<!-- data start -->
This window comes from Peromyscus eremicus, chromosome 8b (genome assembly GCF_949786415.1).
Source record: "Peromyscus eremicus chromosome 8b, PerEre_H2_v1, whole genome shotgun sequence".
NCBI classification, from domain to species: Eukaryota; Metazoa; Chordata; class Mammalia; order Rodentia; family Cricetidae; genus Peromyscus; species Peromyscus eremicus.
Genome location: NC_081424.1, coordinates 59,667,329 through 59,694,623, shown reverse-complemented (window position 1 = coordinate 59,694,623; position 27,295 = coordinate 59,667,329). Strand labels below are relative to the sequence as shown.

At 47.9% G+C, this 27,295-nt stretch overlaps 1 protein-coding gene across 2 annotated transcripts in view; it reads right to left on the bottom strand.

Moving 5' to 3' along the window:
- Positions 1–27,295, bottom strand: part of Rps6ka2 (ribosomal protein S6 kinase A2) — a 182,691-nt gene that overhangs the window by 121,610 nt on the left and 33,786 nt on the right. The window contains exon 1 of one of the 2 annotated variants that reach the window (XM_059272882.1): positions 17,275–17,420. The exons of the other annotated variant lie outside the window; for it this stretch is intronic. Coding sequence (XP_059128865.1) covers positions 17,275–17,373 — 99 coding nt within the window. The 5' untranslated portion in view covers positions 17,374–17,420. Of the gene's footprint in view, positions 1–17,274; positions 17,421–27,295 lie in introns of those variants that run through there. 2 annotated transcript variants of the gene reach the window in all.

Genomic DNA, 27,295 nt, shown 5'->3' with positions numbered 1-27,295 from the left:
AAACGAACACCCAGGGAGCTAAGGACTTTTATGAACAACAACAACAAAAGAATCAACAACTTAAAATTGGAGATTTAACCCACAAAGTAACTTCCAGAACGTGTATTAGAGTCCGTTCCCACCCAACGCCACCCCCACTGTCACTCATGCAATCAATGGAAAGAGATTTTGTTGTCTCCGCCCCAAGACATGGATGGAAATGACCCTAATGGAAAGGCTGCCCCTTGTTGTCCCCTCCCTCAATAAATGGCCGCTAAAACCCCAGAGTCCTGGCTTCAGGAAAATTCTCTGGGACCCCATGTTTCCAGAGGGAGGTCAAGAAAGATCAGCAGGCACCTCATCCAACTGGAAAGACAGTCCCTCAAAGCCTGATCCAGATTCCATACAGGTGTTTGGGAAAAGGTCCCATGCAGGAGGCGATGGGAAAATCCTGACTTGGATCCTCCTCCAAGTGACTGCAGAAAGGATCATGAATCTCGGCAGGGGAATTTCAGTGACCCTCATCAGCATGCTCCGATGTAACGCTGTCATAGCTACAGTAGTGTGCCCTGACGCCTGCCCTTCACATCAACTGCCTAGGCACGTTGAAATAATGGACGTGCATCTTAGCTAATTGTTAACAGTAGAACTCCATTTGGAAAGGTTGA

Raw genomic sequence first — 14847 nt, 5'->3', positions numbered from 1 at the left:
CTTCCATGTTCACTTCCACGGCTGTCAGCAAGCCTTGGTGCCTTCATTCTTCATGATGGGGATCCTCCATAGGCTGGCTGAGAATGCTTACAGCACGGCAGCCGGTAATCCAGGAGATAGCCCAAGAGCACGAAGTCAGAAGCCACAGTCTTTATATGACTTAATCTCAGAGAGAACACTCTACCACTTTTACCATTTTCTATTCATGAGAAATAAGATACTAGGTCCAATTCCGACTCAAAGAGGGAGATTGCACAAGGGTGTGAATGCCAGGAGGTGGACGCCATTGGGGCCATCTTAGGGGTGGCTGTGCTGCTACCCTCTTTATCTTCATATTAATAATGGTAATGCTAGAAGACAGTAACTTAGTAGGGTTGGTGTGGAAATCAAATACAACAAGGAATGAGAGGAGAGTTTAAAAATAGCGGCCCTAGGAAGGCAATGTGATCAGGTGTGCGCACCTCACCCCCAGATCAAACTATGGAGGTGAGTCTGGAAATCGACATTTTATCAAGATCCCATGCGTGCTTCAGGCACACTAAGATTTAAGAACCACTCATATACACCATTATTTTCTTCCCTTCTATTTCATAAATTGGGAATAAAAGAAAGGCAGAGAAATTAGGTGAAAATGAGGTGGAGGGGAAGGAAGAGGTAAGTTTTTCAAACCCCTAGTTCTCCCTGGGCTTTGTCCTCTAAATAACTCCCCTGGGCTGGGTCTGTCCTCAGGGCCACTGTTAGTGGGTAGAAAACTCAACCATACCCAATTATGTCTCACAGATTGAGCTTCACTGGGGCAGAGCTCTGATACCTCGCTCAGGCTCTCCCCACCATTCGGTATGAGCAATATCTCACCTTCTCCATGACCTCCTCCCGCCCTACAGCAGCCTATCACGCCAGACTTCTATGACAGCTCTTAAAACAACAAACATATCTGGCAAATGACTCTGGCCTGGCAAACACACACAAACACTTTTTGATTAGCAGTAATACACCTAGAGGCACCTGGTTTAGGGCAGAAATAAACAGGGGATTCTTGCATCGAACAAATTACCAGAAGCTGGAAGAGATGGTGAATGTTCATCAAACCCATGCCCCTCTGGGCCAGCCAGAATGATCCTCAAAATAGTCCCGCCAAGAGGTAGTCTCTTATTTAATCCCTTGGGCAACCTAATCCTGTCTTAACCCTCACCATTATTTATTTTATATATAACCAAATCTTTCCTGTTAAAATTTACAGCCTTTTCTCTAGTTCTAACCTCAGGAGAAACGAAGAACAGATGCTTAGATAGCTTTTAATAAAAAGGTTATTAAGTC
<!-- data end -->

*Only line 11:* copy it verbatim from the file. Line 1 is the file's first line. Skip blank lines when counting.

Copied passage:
CTTCCATGTTCACTTCCACGGCTGTCAGCAAGCCTTGGTGCCTTCATTCTTCATGATGGGGATCCTCCATAGGCTGGCTGAGAATGCTTACAGCACGGCAGCCGGTAATCCAGGAGATAGCCCAAGAGCACGAAGTCAGAAGCCACAGTCTTTATATGACTTAATCTCAGAGAGAACACTCTACCACTTTTACCATTTTCTATTCATGAGAAATAAGATACTAGGTCCAATTCCGACTCAAAGAGGGAGATTGCACAAGGGTGTGAATGCCAGGAGGTGGACGCCATTGGGGCCATCTTAGGGGTGGCTGTGCTGCTACCCTCTTTATCTTCATATTAATAATGGTAATGCTAGAAGACAGTAACTTAGTAGGGTTGGTGTGGAAATCAAATACAACAAGGAATGAGAGGAGAGTTTAAAAATAGCGGCCCTAGGAAGGCAATGTGATCAGGTGTGCGCACCTCACCCCCAGATCAAACTATGGAGGTGAGTCTGGAAATCGACATTTTATCAAGATCCCATGCGTGCTTCAGGCACACTAAGATTTAAGAACCACTCATATACACCATTATTTTCTTCCCTTCTATTTCATAAATTGGGAATAAAAGAAAGGCAGAGAAATTAGGTGAAAATGAGGTGGAGGGGAAGGAAGAGGTAAGTTTTTCAAACCCCTAGTTCTCCCTGGGCTTTGTCCTCTAAATAACTCCCCTGGGCTGGGTCTGTCCTCAGGGCCACTGTTAGTGGGTAGAAAACTCAACCATACCCAATTATGTCTCACAGATTGAGCTTCACTGGGGCAGAGCTCTGATACCTCGCTCAGGCTCTCCCCACCATTCGGTATGAGCAATATCTCACCTTCTCCATGACCTCCTCCCGCCCTACAGCAGCCTATCACGCCAGACTTCTATGACAGCTCTTAAAACAACAAACATATCTGGCAAATGACTCTGGCCTGGCAAACACACACAAACACTTTTTGATTAGCAGTAATACACCTAGAGGCACCTGGTTTAGGGCAGAAATAAACAGGGGATTCTTGCATCGAACAAATTACCAGAAGCTGGAAGAGATGGTGAATGTTCATCAAACCCATGCCCCTCTGGGCCAGCCAGAATGATCCTCAAAATAGTCCCGCCAAGAGGTAGTCTCTTATTTAATCCCTTGGGCAACCTAATCCTGTCTTAACCCTCACCATTATTTATTTTATATATAACCAAATCTTTCCTGTTAAAATTTACAGCCTTTTCTCTAGTTCTAACCTCAGGAGAAACGAAGAACAGATGCTTAGATAGCTTTTAATAAAAAGGTTATTAAGTC